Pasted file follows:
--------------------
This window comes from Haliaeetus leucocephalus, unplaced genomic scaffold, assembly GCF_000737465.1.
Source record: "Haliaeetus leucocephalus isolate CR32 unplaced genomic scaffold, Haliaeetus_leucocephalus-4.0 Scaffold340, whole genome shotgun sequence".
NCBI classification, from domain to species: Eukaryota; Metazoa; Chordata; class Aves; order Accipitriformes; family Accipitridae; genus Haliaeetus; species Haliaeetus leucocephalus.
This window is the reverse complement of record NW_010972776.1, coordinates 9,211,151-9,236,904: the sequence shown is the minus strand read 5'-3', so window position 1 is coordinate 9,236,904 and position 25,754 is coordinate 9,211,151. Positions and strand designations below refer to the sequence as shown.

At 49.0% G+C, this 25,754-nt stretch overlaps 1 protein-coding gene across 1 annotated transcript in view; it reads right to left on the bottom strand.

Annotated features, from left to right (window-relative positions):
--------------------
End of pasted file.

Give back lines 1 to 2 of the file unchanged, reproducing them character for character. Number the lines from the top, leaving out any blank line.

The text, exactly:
This window comes from Haliaeetus leucocephalus, unplaced genomic scaffold, assembly GCF_000737465.1.
Source record: "Haliaeetus leucocephalus isolate CR32 unplaced genomic scaffold, Haliaeetus_leucocephalus-4.0 Scaffold340, whole genome shotgun sequence".